Botanical description: Yellow Lucerne is closely related to Alfalfa. It is strongly perennial with a deep taproot and numerous stems. The stems are quite different from those of Alfalfa. They are seldom strictly upright, but are ascending or often even decumbent. They are more slender than the stems of Alfalfa and more woody, especially toward the base. The leaves are similar but generally have narrower leaflets. The flowers are in a cluster shaped like the inflorescence of Alfalfa but generally shorter and containing a smaller number of flowers. They are bright yellow and somewhat smaller than Alfalfa blossoms. The fruit is not twisted like that of Alfalfa but only slightly curved like a sickle - hence the name Sickle Medick, sometimes used by English writers.
Geographical distribution: Yellow Lucerne is indigenous to the Old World where it is rather common. It occurs in England, through western and central Europe, in southern and central Scandinavia and Russia, and in practically all parts of Asia north of the Himalayas.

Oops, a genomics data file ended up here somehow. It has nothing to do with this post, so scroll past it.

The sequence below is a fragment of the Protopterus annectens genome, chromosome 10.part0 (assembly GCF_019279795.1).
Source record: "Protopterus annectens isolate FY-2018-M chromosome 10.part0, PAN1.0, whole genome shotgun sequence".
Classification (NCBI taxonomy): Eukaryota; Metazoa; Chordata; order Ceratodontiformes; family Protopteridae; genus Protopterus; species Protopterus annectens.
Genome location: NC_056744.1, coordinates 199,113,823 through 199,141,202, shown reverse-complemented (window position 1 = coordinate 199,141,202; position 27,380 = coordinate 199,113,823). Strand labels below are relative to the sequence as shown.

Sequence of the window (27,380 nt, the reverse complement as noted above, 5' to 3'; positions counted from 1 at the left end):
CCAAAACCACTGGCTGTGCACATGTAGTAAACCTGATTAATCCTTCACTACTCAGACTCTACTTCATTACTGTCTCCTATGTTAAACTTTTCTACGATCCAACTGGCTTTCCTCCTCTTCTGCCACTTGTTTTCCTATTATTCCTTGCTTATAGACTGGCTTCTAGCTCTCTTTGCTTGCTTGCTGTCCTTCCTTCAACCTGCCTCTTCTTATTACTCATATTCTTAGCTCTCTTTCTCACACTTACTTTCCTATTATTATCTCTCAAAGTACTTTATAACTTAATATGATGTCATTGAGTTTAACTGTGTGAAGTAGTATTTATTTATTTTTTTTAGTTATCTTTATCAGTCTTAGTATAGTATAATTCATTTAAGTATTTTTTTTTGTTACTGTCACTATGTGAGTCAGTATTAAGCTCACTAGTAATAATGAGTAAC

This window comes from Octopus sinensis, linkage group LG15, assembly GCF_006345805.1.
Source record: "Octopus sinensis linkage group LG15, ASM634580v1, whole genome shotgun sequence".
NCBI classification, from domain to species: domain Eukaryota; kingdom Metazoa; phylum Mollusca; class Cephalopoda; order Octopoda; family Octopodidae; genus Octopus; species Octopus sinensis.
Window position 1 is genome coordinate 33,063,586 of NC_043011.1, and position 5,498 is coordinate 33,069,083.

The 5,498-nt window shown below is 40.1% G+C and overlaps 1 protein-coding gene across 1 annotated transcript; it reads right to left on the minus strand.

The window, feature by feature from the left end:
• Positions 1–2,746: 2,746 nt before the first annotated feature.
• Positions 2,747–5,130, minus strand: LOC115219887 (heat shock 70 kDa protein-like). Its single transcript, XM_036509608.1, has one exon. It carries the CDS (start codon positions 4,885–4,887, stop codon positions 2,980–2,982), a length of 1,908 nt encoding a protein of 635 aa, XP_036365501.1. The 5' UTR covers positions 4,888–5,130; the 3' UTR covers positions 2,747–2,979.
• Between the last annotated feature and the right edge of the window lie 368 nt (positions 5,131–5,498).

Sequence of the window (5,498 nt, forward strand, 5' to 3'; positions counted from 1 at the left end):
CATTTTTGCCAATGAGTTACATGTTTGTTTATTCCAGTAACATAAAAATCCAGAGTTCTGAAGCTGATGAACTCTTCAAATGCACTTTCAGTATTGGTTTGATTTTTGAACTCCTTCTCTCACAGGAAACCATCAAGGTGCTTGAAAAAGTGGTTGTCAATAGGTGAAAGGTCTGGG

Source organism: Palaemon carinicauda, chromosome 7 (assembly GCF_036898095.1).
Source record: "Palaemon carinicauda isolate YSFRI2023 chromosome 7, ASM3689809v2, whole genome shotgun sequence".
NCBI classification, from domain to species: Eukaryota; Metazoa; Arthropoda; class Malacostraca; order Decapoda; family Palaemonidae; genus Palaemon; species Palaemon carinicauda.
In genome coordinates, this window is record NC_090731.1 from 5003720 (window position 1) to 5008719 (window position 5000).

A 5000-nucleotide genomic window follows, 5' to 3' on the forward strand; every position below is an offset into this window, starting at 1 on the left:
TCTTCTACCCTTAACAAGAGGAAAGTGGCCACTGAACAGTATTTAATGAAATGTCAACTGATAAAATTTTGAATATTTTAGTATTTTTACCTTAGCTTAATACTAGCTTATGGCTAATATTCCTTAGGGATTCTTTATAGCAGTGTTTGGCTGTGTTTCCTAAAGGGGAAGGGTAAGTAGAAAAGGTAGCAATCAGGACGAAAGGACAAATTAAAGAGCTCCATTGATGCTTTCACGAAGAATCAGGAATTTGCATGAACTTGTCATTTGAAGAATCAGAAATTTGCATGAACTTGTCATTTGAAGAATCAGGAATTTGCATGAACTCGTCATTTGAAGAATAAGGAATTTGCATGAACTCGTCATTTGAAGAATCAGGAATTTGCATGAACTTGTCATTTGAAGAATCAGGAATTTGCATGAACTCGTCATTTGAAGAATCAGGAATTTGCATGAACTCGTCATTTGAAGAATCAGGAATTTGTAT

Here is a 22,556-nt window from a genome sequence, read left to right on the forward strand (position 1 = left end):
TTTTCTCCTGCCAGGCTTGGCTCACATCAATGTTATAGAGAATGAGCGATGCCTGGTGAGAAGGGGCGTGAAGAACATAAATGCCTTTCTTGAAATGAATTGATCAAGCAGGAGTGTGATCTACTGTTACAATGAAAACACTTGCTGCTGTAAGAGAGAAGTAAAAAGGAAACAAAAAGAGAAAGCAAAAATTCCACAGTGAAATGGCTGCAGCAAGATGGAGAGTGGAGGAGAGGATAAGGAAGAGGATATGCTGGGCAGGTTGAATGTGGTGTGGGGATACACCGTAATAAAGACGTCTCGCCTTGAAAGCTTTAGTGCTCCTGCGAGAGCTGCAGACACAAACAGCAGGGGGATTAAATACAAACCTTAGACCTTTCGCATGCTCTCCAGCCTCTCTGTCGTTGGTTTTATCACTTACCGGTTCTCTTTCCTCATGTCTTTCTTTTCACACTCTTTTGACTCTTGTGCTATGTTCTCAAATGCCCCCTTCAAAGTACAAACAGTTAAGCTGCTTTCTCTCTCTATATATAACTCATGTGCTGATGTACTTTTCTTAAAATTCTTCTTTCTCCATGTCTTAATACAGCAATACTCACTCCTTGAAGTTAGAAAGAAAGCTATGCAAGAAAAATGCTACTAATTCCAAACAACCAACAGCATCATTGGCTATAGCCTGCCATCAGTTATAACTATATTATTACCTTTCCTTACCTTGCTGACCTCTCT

Habitat and cultural conditions: It generally occurs in poor, sandy or gravelly soil and stands drought and severe cold better than Alfalfa; it is thus better suited to an adverse climate and a poor soil.
Agricultural value: It will never be as valuable as Alfalfa because of its decumbent or even creeping tendency and its comparatively low yield. It is a poor seed producer as a rule, the small quantity developed being considerably diminished by shattering.
Yellow Lucerne consists of a large number of different types which vary greatly in their mode of growth and are therefore of different agricultural value. As, however, they all have the above-mentioned drawbacks more or less pronounced, none of them, as far as is known at present, can compete with Alfalfa. In spite of this, Yellow Lucerne is of great agricultural importance, as will be readily understood from the description of Variegated Alfalfa.